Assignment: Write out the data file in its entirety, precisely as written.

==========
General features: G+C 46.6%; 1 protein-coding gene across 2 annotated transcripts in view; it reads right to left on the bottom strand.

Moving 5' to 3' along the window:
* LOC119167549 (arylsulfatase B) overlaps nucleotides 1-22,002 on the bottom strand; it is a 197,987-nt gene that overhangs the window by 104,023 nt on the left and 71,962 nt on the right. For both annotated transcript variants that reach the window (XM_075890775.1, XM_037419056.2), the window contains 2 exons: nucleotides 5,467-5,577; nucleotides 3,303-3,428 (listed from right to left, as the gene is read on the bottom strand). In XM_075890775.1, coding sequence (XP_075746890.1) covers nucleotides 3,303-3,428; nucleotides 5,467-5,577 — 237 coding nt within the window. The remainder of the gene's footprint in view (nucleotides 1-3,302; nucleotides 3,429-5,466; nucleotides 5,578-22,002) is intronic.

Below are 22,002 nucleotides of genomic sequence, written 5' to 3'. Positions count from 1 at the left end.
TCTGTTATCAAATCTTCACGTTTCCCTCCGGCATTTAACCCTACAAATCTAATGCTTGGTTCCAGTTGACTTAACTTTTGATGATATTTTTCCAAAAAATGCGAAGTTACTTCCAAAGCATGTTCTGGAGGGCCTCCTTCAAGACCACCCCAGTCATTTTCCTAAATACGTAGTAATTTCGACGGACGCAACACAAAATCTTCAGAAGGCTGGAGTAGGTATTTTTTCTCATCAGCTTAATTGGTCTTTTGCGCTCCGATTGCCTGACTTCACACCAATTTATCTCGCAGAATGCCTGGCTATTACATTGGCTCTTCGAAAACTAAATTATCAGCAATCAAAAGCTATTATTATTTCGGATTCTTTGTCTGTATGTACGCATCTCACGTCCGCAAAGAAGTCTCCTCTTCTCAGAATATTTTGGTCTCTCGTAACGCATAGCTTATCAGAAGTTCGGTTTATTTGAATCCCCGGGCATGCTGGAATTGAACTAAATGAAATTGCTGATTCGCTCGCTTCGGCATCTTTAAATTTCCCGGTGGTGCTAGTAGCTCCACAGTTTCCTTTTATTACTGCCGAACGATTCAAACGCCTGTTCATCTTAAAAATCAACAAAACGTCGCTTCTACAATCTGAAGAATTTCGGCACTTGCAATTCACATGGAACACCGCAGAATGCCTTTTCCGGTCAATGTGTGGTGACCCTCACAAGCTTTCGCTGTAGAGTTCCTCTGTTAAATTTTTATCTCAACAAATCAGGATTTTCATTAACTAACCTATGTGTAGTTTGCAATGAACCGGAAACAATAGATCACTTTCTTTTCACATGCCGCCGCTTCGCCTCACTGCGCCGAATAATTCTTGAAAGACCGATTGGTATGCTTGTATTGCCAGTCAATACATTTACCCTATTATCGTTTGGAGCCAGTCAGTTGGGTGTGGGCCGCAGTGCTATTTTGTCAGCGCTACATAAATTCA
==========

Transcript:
General features: G+C 46.6%; 1 protein-coding gene across 2 annotated transcripts in view; it reads right to left on the bottom strand.

Moving 5' to 3' along the window:
* LOC119167549 (arylsulfatase B) overlaps nucleotides 1-22,002 on the bottom strand; it is a 197,987-nt gene that overhangs the window by 104,023 nt on the left and 71,962 nt on the right. For both annotated transcript variants that reach the window (XM_075890775.1, XM_037419056.2), the window contains 2 exons: nucleotides 5,467-5,577; nucleotides 3,303-3,428 (listed from right to left, as the gene is read on the bottom strand). In XM_075890775.1, coding sequence (XP_075746890.1) covers nucleotides 3,303-3,428; nucleotides 5,467-5,577 — 237 coding nt within the window. The remainder of the gene's footprint in view (nucleotides 1-3,302; nucleotides 3,429-5,466; nucleotides 5,578-22,002) is intronic.

Below are 22,002 nucleotides of genomic sequence, written 5' to 3'. Positions count from 1 at the left end.
TCTGTTATCAAATCTTCACGTTTCCCTCCGGCATTTAACCCTACAAATCTAATGCTTGGTTCCAGTTGACTTAACTTTTGATGATATTTTTCCAAAAAATGCGAAGTTACTTCCAAAGCATGTTCTGGAGGGCCTCCTTCAAGACCACCCCAGTCATTTTCCTAAATACGTAGTAATTTCGACGGACGCAACACAAAATCTTCAGAAGGCTGGAGTAGGTATTTTTTCTCATCAGCTTAATTGGTCTTTTGCGCTCCGATTGCCTGACTTCACACCAATTTATCTCGCAGAATGCCTGGCTATTACATTGGCTCTTCGAAAACTAAATTATCAGCAATCAAAAGCTATTATTATTTCGGATTCTTTGTCTGTATGTACGCATCTCACGTCCGCAAAGAAGTCTCCTCTTCTCAGAATATTTTGGTCTCTCGTAACGCATAGCTTATCAGAAGTTCGGTTTATTTGAATCCCCGGGCATGCTGGAATTGAACTAAATGAAATTGCTGATTCGCTCGCTTCGGCATCTTTAAATTTCCCGGTGGTGCTAGTAGCTCCACAGTTTCCTTTTATTACTGCCGAACGATTCAAACGCCTGTTCATCTTAAAAATCAACAAAACGTCGCTTCTACAATCTGAAGAATTTCGGCACTTGCAATTCACATGGAACACCGCAGAATGCCTTTTCCGGTCAATGTGTGGTGACCCTCACAAGCTTTCGCTGTAGAGTTCCTCTGTTAAATTTTTATCTCAACAAATCAGGATTTTCATTAACTAACCTATGTGTAGTTTGCAATGAACCGGAAACAATAGATCACTTTCTTTTCACATGCCGCCGCTTCGCCTCACTGCGCCGAATAATTCTTGAAAGACCGATTGGTATGCTTGTATTGCCAGTCAATACATTTACCCTATTATCGTTTGGAGCCAGTCAGTTGGGTGTGGGCCGCAGTGCTATTTTGTCAGCGCTACATAAATTCA